The majority of organization leaders want their organization to do more. These leaders either want to serve more customers or provide more value to existing customers. This growth mentality is at the heart of the capitalist system. It’s ingrained in us. Our desire to do more is not necessarily a bad thing, achievement is at the heart of the human existence. While many companies want to grow, the manner that they grow can be quite different. The central question is: are you going to raise funds or bootstrap?
The Virtue of Venture Capital Funds
The rise of venture capital is a microcosm of the capitalist system. At the core of capitalism is the believe that markets will resolve discrepancies. Venture capital is the creation of a market to validate business ideas that have not been completely flushed out. While an injection of cash certainly helps many organizations grow, it does not guarantee it. In fact, there are instances where the injection of cash creates more organizational hurdles for companies that were not yet ready for growth.
The Trials and Tribulations of Bootstrapping
Many new organizations are still finding their footing and bringing on investors can be scary. As a result, many organizations choose not to take on any capital, they choose to make it on their own. However, this approach has challenges of its own. Without expanding the team’s knowledge beyond the existing group, the organization is limited to the skills of the existing team.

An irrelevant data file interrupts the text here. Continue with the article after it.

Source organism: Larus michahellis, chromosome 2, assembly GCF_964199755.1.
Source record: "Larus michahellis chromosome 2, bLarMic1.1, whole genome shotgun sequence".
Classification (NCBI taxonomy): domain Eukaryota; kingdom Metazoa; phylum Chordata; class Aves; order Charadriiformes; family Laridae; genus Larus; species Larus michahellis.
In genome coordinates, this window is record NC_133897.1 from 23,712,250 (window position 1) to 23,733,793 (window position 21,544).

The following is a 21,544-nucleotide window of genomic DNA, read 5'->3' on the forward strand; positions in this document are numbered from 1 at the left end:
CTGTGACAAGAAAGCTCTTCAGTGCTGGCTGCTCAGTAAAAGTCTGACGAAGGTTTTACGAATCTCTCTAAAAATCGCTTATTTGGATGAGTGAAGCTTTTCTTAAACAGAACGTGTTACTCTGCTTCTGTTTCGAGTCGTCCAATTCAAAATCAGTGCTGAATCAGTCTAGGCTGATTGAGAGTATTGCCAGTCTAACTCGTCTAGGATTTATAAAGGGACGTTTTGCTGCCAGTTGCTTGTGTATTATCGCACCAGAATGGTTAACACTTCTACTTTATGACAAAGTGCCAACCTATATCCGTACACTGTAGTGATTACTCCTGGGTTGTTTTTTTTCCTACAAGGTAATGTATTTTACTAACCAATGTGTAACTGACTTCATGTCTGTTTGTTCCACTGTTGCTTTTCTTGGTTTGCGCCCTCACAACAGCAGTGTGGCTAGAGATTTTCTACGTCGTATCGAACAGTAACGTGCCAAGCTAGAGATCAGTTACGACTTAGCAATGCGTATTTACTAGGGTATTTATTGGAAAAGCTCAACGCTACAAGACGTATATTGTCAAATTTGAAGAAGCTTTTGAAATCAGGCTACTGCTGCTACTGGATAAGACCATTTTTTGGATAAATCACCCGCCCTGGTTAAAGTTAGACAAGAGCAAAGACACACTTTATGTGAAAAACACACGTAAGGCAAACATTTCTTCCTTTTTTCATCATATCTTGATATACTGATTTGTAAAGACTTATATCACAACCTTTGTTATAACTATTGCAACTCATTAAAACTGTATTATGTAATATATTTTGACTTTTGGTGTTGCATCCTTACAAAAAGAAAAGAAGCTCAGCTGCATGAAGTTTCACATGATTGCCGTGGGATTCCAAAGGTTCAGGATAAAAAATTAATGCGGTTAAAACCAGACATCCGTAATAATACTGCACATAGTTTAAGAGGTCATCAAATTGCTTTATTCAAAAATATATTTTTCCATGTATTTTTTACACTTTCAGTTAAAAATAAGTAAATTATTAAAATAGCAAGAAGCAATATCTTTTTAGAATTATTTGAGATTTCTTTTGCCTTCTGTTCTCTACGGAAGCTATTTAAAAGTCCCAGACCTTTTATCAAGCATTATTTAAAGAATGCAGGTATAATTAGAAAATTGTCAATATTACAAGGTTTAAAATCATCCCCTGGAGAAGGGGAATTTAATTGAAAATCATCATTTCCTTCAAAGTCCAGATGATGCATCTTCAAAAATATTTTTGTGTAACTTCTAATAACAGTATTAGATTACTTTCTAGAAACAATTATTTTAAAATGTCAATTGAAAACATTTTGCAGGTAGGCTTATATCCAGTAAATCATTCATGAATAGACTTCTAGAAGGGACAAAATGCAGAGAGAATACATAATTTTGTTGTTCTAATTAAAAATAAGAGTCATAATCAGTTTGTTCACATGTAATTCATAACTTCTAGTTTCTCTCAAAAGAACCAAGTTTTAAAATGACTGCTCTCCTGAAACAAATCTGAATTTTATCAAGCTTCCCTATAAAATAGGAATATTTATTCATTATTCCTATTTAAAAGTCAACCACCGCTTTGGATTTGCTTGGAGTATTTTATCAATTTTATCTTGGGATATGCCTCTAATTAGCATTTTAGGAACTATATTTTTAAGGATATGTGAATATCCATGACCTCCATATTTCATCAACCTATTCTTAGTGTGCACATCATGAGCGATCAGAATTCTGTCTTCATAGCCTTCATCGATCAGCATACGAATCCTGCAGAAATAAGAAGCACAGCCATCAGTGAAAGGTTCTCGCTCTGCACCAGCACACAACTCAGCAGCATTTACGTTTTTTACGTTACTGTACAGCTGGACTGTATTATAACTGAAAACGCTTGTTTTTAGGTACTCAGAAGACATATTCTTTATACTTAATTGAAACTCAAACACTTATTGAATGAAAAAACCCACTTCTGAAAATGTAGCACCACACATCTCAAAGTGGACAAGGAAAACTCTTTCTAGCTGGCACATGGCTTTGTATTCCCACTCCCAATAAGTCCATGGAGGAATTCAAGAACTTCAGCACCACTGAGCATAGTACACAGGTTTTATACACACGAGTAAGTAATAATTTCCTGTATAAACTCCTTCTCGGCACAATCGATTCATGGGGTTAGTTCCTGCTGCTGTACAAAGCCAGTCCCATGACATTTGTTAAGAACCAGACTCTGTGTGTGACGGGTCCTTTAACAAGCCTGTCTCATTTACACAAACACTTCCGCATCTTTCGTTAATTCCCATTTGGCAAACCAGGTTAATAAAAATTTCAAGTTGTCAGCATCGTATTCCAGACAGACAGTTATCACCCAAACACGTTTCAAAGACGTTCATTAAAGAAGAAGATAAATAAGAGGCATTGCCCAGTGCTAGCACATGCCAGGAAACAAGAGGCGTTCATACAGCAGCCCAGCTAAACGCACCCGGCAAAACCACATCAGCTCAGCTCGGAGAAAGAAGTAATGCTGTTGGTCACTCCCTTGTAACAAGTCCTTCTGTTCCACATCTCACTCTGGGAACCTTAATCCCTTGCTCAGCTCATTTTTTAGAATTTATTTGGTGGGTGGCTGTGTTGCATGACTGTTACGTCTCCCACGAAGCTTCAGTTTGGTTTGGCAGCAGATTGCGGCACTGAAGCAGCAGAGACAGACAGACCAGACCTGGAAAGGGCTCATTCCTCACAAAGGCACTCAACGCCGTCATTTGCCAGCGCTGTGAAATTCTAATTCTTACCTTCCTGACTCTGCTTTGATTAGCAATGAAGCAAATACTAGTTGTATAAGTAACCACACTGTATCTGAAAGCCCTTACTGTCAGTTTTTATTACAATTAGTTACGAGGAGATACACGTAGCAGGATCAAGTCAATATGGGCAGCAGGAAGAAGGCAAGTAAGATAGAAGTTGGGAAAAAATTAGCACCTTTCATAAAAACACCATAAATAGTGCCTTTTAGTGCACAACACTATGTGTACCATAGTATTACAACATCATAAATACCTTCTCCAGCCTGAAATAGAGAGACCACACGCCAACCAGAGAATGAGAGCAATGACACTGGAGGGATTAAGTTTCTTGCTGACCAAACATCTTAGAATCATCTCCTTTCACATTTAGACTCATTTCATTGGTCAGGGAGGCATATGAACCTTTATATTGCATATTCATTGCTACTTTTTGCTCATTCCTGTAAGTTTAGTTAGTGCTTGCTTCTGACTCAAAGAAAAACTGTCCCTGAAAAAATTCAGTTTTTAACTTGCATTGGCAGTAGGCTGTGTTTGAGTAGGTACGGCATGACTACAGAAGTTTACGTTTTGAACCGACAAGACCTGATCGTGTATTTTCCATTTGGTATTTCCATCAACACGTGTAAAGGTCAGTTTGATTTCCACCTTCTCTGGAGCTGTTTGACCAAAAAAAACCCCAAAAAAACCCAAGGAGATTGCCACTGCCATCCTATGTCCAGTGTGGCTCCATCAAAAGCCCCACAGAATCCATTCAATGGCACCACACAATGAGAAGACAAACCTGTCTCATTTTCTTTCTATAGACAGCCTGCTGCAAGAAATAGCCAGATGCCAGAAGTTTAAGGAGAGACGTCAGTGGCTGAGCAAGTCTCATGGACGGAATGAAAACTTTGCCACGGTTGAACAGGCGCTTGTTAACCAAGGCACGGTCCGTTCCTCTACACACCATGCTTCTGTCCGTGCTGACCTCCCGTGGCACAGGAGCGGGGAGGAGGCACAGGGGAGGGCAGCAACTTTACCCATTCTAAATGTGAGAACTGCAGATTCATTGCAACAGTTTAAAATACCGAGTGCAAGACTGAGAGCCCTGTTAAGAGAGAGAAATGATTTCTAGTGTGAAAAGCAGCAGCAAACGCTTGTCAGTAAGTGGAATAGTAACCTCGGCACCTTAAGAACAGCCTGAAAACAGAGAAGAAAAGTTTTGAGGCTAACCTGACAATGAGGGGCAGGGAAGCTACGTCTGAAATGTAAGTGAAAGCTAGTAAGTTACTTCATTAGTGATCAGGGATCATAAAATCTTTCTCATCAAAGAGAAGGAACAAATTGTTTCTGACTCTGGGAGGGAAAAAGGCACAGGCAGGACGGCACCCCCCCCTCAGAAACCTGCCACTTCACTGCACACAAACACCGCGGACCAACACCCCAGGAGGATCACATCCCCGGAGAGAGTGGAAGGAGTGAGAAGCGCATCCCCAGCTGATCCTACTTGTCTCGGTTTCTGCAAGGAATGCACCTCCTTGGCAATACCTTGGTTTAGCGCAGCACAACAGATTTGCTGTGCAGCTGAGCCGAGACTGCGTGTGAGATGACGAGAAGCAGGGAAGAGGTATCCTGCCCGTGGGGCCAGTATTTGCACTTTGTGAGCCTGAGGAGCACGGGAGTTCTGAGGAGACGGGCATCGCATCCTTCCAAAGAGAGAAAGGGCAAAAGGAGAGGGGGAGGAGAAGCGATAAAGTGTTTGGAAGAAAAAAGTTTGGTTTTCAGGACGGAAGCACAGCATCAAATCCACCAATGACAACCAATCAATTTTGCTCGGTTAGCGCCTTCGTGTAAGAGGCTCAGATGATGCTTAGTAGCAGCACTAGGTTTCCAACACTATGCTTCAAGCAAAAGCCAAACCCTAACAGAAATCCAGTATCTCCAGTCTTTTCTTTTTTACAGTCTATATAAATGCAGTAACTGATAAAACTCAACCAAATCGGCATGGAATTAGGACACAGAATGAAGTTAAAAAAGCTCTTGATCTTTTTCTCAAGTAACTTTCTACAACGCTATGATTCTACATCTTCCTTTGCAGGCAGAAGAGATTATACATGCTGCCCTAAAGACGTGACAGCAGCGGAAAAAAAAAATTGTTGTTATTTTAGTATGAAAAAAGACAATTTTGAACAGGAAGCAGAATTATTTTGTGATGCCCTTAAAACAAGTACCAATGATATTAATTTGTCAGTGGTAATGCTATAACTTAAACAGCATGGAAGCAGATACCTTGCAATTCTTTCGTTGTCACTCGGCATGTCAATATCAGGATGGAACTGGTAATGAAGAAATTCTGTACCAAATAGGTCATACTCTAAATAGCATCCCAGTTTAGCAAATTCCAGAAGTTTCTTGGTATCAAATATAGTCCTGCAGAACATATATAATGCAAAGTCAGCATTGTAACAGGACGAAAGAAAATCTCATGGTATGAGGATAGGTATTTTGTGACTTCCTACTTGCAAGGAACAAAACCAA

Bootstrap to Raise Cash
While venture capital funds can be beneficial to growth, often times it glazes over the structural business problems. On the other hand, there is nobility in trying to make it on your own, but that also has limitations.
Our advice to our clients remains the same–bring on investors when you don’t need them. Run your business off cash flow and grow as the cash grows. When an investor wants to help you grow and brings capital to the table, you will get much better terms without needing the money. This route ensures that your business will never be incumbent to shareholders and their often unrealistic expectations.
If you are curious to know how to get to market without raising any venture capital money, let’s have a conversation–I bet we can help you figure it out.